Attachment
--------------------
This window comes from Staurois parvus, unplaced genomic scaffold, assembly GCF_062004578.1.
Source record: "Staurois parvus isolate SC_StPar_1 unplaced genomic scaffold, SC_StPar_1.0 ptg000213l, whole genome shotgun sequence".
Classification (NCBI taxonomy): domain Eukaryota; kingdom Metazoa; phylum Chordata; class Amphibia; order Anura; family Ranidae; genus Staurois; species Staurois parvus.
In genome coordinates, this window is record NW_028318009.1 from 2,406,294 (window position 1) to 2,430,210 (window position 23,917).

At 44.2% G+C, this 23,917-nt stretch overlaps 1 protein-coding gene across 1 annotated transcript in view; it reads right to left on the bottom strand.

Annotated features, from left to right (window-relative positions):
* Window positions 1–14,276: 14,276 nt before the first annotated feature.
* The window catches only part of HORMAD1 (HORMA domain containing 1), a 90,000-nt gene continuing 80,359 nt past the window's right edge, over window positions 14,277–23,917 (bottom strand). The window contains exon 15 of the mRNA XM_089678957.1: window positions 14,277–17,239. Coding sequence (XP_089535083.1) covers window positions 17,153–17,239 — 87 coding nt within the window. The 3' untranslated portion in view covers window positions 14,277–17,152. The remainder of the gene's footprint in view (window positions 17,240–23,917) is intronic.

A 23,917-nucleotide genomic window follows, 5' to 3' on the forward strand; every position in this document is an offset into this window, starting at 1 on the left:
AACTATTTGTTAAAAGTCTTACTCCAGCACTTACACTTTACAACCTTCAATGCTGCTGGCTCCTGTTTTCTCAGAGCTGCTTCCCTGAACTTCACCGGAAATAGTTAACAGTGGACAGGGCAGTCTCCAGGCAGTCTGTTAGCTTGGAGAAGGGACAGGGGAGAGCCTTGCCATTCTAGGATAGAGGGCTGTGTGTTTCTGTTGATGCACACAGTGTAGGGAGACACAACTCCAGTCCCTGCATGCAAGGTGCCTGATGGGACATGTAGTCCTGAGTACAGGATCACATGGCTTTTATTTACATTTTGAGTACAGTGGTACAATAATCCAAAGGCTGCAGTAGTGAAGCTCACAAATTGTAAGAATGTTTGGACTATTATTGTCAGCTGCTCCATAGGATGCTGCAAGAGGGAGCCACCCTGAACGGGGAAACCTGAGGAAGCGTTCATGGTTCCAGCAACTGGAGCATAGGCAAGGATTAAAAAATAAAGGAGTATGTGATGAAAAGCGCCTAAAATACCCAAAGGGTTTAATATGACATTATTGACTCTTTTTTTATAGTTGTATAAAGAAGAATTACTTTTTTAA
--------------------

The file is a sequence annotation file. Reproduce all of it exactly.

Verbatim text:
This window comes from Staurois parvus, unplaced genomic scaffold, assembly GCF_062004578.1.
Source record: "Staurois parvus isolate SC_StPar_1 unplaced genomic scaffold, SC_StPar_1.0 ptg000213l, whole genome shotgun sequence".
Classification (NCBI taxonomy): domain Eukaryota; kingdom Metazoa; phylum Chordata; class Amphibia; order Anura; family Ranidae; genus Staurois; species Staurois parvus.
In genome coordinates, this window is record NW_028318009.1 from 2,406,294 (window position 1) to 2,430,210 (window position 23,917).

At 44.2% G+C, this 23,917-nt stretch overlaps 1 protein-coding gene across 1 annotated transcript in view; it reads right to left on the bottom strand.

Annotated features, from left to right (window-relative positions):
* Window positions 1–14,276: 14,276 nt before the first annotated feature.
* The window catches only part of HORMAD1 (HORMA domain containing 1), a 90,000-nt gene continuing 80,359 nt past the window's right edge, over window positions 14,277–23,917 (bottom strand). The window contains exon 15 of the mRNA XM_089678957.1: window positions 14,277–17,239. Coding sequence (XP_089535083.1) covers window positions 17,153–17,239 — 87 coding nt within the window. The 3' untranslated portion in view covers window positions 14,277–17,152. The remainder of the gene's footprint in view (window positions 17,240–23,917) is intronic.

A 23,917-nucleotide genomic window follows, 5' to 3' on the forward strand; every position in this document is an offset into this window, starting at 1 on the left:
AACTATTTGTTAAAAGTCTTACTCCAGCACTTACACTTTACAACCTTCAATGCTGCTGGCTCCTGTTTTCTCAGAGCTGCTTCCCTGAACTTCACCGGAAATAGTTAACAGTGGACAGGGCAGTCTCCAGGCAGTCTGTTAGCTTGGAGAAGGGACAGGGGAGAGCCTTGCCATTCTAGGATAGAGGGCTGTGTGTTTCTGTTGATGCACACAGTGTAGGGAGACACAACTCCAGTCCCTGCATGCAAGGTGCCTGATGGGACATGTAGTCCTGAGTACAGGATCACATGGCTTTTATTTACATTTTGAGTACAGTGGTACAATAATCCAAAGGCTGCAGTAGTGAAGCTCACAAATTGTAAGAATGTTTGGACTATTATTGTCAGCTGCTCCATAGGATGCTGCAAGAGGGAGCCACCCTGAACGGGGAAACCTGAGGAAGCGTTCATGGTTCCAGCAACTGGAGCATAGGCAAGGATTAAAAAATAAAGGAGTATGTGATGAAAAGCGCCTAAAATACCCAAAGGGTTTAATATGACATTATTGACTCTTTTTTTATAGTTGTATAAAGAAGAATTACTTTTTTAA